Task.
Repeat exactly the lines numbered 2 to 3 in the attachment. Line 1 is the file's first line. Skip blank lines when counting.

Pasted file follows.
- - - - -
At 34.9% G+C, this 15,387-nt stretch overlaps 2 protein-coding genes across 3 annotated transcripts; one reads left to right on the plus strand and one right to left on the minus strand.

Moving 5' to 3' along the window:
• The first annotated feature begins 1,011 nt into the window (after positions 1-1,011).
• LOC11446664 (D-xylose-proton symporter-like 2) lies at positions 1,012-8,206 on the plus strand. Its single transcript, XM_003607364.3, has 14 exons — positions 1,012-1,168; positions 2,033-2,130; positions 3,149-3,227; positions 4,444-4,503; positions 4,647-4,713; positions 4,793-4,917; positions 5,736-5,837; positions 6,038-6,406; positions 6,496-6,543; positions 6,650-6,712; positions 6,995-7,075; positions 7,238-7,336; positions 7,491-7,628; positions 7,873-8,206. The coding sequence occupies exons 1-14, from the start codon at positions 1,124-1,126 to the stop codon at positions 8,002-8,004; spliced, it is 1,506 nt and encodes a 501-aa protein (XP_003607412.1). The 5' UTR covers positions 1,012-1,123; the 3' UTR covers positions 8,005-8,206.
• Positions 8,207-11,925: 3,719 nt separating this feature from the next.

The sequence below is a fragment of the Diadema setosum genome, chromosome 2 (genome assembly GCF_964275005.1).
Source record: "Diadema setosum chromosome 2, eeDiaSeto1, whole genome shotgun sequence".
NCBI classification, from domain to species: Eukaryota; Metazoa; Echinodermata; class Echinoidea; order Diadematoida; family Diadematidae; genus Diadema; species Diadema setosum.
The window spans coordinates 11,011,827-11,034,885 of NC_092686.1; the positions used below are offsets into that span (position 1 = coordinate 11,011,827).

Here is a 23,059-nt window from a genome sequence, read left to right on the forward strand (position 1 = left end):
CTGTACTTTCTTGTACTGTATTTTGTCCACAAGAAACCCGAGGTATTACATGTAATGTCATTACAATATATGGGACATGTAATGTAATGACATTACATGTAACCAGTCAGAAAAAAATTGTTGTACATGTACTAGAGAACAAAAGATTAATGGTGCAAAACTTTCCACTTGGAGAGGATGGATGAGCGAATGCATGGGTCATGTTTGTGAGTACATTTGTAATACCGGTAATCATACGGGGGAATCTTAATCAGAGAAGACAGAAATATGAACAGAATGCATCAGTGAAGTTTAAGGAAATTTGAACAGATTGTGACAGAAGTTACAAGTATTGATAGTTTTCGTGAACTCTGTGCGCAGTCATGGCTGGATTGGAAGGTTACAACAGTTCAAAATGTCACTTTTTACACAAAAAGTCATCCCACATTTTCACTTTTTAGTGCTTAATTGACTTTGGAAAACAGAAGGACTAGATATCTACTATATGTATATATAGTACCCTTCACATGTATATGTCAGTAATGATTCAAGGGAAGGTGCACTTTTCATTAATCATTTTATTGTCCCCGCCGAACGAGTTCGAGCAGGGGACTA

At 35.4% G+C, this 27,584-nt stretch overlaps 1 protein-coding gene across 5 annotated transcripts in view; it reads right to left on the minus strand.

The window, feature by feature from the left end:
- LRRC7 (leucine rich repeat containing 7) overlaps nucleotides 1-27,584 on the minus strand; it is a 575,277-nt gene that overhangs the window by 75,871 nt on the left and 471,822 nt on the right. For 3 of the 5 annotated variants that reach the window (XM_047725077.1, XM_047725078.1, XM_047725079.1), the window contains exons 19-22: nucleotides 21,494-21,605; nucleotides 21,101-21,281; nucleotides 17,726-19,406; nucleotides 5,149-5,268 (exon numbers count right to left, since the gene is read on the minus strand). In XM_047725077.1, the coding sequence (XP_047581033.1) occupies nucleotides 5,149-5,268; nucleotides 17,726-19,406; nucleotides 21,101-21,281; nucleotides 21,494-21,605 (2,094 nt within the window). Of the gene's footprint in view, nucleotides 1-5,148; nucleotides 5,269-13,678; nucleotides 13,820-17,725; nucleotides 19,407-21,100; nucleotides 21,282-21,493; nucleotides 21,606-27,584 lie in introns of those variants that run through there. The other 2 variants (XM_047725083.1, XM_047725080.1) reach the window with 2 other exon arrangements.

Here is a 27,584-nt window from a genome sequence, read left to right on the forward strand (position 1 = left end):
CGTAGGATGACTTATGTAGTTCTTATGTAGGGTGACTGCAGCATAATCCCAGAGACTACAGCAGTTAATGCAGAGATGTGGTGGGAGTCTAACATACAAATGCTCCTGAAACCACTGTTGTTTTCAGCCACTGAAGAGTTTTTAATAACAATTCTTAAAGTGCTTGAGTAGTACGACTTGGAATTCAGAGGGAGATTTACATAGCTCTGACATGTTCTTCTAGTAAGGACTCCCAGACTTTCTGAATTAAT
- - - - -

Moving 5' to 3' along the window:
• The first annotated feature begins 1,011 nt into the window (after positions 1-1,011).